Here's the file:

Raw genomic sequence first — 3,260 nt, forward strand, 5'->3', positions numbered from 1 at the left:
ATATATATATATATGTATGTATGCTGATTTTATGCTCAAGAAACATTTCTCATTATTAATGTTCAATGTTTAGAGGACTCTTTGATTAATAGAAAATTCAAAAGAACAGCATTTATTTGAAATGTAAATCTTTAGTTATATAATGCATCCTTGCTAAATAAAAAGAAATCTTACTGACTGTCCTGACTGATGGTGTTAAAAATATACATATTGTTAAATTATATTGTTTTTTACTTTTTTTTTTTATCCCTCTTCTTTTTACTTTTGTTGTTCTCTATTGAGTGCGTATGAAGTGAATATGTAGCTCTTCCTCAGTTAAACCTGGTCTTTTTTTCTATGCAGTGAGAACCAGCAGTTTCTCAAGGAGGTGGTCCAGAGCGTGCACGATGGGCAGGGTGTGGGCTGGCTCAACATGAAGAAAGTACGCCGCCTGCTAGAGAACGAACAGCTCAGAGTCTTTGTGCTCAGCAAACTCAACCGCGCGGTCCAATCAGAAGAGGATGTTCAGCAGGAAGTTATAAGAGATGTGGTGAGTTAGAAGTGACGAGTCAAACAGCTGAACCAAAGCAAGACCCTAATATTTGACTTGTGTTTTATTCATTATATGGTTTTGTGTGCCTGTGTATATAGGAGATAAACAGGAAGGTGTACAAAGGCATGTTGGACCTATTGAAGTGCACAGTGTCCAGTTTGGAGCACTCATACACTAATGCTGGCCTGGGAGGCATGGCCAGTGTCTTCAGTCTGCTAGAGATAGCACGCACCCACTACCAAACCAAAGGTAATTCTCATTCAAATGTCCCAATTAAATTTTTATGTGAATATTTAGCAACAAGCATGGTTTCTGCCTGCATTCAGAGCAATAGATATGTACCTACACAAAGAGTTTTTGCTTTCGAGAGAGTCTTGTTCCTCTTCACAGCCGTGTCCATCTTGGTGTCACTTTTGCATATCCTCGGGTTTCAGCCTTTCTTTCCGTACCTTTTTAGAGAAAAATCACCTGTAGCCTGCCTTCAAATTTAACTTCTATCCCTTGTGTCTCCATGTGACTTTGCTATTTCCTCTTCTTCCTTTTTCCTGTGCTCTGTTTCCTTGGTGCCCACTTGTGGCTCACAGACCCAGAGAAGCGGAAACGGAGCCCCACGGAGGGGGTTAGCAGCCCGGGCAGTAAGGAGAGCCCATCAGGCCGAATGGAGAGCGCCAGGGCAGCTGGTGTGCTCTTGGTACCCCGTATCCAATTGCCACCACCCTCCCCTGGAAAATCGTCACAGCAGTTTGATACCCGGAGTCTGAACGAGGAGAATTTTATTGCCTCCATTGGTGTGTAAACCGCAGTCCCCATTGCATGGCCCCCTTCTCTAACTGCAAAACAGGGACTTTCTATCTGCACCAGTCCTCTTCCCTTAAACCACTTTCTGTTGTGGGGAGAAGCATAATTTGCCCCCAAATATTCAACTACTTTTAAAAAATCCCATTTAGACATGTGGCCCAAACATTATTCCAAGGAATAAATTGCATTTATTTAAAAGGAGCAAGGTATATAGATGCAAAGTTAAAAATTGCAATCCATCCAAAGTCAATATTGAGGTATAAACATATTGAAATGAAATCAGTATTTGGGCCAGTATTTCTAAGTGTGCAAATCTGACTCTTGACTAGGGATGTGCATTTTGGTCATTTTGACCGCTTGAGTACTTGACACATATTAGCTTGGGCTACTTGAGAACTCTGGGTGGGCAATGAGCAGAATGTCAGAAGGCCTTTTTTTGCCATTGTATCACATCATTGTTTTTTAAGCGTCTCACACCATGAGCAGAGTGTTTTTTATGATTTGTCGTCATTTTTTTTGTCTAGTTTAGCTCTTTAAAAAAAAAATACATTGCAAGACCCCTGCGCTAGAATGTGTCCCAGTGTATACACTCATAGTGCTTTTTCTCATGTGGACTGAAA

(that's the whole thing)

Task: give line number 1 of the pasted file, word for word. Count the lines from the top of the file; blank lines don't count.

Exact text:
Raw genomic sequence first — 3,260 nt, forward strand, 5'->3', positions numbered from 1 at the left: